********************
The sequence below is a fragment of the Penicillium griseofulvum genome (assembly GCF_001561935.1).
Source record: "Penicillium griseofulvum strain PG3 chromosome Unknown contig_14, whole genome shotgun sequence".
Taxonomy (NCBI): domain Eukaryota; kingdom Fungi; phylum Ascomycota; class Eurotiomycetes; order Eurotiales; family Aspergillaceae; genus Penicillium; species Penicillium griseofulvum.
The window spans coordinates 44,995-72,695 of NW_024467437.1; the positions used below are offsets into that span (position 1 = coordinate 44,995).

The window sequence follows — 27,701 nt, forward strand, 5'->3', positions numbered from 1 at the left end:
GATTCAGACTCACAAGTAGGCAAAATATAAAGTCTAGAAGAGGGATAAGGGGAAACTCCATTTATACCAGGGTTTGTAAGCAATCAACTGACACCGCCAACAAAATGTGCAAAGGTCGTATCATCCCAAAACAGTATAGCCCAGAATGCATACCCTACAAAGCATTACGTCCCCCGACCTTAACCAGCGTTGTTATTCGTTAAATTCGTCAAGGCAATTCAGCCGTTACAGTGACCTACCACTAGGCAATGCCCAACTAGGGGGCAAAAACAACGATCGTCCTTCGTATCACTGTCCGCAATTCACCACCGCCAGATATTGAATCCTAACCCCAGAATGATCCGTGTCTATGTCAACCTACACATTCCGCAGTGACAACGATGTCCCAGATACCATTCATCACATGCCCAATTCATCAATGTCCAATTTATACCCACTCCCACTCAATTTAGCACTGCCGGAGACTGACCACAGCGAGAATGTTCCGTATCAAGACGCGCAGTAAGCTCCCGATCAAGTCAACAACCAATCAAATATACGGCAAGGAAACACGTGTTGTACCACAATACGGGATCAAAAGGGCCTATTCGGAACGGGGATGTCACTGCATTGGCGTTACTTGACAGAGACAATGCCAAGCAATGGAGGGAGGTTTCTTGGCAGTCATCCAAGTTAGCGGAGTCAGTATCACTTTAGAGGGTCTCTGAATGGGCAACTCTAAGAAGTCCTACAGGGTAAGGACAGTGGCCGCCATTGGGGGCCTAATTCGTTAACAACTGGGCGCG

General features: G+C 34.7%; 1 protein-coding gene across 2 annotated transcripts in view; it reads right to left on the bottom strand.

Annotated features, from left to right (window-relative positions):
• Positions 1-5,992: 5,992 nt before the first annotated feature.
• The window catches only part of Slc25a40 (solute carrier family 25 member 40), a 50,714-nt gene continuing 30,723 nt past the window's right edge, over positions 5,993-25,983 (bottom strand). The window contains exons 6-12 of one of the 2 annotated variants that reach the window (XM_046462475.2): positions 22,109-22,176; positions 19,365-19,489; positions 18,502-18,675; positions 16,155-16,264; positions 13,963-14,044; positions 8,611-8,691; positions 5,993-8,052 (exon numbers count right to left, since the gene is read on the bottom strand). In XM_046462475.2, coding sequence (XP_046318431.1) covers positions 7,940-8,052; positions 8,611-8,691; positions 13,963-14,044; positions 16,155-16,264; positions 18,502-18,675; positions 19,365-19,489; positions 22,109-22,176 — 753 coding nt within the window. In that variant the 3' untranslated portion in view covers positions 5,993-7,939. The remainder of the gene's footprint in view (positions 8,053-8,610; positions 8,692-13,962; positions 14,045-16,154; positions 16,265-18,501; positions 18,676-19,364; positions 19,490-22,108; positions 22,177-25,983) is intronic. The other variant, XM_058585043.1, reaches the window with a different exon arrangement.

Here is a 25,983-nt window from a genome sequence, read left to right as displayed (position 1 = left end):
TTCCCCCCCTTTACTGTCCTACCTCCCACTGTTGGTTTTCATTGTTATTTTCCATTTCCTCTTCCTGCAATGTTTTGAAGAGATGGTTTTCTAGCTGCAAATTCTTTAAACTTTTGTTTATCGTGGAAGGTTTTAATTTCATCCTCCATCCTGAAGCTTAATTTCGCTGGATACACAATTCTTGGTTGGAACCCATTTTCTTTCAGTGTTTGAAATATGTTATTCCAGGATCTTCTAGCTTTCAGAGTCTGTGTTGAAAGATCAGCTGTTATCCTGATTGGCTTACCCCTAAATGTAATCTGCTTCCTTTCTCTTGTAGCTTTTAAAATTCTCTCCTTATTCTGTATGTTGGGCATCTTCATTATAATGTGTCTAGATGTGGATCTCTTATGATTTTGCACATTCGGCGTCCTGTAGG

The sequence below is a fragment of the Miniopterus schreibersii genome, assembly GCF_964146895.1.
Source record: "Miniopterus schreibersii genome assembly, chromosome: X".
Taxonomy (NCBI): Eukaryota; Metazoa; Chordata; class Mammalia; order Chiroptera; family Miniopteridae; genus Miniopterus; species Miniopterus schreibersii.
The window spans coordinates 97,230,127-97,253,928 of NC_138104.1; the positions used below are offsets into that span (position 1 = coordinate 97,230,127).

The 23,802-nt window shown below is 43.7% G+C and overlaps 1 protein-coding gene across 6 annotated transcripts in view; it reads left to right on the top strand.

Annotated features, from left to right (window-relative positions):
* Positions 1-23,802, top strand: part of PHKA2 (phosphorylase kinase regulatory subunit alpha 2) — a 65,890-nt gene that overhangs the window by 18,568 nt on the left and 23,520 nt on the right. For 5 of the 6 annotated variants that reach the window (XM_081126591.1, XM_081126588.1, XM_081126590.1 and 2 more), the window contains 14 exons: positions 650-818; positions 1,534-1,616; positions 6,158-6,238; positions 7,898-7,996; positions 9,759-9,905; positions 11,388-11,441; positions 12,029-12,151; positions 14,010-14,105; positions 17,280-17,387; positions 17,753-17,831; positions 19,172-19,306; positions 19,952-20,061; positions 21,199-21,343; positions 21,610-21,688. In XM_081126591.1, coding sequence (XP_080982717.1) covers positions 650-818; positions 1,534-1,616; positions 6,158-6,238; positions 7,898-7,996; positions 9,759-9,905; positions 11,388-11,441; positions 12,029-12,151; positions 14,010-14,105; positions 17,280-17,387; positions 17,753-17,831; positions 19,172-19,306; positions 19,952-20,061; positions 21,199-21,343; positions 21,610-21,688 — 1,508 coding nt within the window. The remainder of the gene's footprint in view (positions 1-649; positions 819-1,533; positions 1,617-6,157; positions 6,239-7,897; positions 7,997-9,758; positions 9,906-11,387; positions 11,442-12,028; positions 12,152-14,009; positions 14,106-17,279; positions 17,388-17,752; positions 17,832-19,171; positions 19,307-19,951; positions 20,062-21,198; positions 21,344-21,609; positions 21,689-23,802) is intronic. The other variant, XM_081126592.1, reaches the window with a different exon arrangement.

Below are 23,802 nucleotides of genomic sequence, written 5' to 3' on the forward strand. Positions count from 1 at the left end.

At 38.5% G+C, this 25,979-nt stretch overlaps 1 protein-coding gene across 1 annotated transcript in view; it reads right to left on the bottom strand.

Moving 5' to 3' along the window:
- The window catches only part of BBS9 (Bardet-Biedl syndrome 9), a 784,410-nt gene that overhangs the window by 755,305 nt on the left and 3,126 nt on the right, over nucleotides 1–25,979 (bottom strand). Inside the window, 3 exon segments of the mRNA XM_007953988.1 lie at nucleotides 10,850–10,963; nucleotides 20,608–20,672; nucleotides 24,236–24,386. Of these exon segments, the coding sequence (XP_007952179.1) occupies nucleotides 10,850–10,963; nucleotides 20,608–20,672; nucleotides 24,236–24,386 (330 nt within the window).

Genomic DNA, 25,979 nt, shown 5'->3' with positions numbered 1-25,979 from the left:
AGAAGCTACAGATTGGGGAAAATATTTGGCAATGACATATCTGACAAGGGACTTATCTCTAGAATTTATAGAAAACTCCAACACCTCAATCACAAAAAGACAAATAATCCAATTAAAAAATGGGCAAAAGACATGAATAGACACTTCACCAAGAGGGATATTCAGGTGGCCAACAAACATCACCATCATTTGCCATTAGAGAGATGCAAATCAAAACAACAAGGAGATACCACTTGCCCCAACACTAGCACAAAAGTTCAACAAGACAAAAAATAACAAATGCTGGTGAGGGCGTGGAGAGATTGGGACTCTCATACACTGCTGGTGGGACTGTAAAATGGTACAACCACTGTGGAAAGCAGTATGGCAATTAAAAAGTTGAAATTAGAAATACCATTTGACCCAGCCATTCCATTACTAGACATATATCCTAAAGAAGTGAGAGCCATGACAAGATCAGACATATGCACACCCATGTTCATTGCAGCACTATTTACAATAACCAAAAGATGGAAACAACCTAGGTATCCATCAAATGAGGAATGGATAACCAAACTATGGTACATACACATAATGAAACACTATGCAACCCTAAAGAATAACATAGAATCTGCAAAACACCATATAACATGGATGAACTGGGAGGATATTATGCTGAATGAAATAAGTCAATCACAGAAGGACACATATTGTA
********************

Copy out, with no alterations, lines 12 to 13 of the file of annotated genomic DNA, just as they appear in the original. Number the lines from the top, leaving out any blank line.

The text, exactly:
TTCCCCCCCTTTACTGTCCTACCTCCCACTGTTGGTTTTCATTGTTATTTTCCATTTCCTCTTCCTGCAATGTTTTGAAGAGATGGTTTTCTAGCTGCAAATTCTTTAAACTTTTGTTTATCGTGGAAGGTTTTAATTTCATCCTCCATCCTGAAGCTTAATTTCGCTGGATACACAATTCTTGGTTGGAACCCATTTTCTTTCAGTGTTTGAAATATGTTATTCCAGGATCTTCTAGCTTTCAGAGTCTGTGTTGAAAGATCAGCTGTTATCCTGATTGGCTTACCCCTAAATGTAATCTGCTTCCTTTCTCTTGTAGCTTTTAAAATTCTCTCCTTATTCTGTATGTTGGGCATCTTCATTATAATGTGTCTAGATGTGGATCTCTTATGATTTTGCACATTCGGCGTCCTGTAGG

The sequence below is a fragment of the Miniopterus schreibersii genome, assembly GCF_964146895.1.